Before starting work on Temu, which she named, Tay decided to retain how it looks: a typical, standard bungalow from the 1960s, with windows and sliding doors to keep the place cool. Doing a quick point-and-tell around the gallery floor, she puts the pieces together.
“The rails of the original doors are still here. I left them as marks of what was before. I created a new rail and took down a bedroom wall, so the space became bigger.”
She also removed a garage and walls to make a flexible, flowing space to accommodate art exhibits and small dining groups. Timber was salvaged and used to build a verandah that looks out to the garden.
“A lot of it was making the space work outdoors with the garden rather than closing up areas and having air-conditioning everywhere. But we added some units because some days it can get humid.”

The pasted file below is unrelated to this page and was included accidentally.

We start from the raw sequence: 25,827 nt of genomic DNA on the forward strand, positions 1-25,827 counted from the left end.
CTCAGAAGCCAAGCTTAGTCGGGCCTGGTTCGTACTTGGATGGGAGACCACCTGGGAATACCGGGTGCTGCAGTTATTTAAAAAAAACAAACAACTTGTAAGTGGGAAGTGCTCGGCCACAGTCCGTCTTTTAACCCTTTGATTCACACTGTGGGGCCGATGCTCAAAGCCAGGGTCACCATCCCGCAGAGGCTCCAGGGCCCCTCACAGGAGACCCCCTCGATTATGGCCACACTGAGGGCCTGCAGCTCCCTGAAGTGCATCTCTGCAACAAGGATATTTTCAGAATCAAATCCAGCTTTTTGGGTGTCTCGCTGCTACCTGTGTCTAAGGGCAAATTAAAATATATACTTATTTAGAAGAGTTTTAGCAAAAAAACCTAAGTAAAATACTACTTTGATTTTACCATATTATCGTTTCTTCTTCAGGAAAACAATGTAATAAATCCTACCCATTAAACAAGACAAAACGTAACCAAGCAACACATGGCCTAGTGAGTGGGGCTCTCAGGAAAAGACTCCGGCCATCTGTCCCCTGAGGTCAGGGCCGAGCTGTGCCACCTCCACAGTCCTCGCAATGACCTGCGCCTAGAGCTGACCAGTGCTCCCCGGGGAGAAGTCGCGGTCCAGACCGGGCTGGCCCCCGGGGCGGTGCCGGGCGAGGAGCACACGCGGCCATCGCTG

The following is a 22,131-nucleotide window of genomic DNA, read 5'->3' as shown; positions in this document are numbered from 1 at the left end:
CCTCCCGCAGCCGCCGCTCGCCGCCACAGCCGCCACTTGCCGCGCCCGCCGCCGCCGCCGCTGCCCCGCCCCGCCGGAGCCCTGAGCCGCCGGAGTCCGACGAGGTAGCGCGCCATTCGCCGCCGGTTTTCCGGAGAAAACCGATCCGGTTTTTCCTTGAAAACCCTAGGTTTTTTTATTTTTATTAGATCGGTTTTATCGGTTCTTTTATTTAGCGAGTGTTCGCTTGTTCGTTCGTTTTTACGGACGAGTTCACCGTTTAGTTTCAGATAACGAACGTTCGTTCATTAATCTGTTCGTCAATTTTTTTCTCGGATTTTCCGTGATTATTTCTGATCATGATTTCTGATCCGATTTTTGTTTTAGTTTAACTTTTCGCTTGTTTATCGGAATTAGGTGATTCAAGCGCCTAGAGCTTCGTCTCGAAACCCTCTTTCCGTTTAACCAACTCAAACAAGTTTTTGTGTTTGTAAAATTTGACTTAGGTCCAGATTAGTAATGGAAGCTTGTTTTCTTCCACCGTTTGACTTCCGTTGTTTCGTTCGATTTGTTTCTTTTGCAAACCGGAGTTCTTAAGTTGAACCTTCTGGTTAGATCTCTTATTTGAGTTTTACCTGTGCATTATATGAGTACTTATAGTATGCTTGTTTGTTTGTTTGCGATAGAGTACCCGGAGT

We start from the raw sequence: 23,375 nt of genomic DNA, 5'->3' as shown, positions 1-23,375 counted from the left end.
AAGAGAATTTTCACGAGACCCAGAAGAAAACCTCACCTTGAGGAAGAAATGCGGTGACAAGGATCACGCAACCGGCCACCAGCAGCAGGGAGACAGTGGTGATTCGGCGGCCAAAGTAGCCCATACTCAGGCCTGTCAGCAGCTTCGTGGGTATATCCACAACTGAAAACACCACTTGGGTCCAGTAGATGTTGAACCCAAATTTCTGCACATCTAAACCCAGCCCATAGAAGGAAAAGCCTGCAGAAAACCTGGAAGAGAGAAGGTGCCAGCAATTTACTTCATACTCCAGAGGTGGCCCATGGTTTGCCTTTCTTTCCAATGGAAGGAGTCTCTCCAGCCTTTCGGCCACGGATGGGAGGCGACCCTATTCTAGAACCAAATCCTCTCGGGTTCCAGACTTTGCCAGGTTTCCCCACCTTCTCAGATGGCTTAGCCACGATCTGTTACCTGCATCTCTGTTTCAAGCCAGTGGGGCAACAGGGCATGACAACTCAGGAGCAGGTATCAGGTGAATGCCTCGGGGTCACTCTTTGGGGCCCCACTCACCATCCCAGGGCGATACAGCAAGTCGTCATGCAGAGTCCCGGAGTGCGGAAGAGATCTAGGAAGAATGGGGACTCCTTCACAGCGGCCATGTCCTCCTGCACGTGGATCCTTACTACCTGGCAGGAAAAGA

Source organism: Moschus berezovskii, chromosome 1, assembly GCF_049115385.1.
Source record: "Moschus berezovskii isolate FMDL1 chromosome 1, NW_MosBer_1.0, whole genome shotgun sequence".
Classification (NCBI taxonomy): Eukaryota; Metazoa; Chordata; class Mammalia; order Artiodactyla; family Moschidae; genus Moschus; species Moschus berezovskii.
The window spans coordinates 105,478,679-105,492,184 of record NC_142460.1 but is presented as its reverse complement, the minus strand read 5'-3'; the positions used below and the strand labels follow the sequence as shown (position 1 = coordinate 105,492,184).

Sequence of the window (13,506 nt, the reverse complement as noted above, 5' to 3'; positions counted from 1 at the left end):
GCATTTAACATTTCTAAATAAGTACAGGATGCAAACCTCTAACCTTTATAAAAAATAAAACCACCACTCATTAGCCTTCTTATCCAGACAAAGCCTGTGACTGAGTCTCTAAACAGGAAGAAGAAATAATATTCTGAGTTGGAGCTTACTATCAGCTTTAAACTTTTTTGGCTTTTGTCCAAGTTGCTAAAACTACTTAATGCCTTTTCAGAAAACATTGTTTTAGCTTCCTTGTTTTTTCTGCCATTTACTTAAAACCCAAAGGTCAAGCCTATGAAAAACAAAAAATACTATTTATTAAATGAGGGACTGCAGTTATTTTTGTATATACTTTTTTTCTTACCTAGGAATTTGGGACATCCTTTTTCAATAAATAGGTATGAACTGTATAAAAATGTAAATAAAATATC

Building the gallery involved making do with what was at hand. The project was small and not fancy but down her alley for this past president of Pertubuhan Akitek Malaysia, who has worked with Badan Warisan Malaysia on heritage buildings.
“Old building have a place and I try to [keep them as they are]. Old shells can be renewed and still be relevant and engaging for young people,” says Tay, who recently converted one such structure into a shelter for abused children and women for the Women’s Aid Organisation.
She hopes that, through similar projects, people will discover the beauty of old bungalows, which still dot the country. “Many tear them down and redo. We can do a lot to modify old skeletons for new use.
“I’m happy Lina and the others have given Temu life. They are very creative and have a do-good agenda. Also, I get to enjoy all the things they cook here.”
This article first appeared on Aug 22, 2022 in The Edge Malaysia.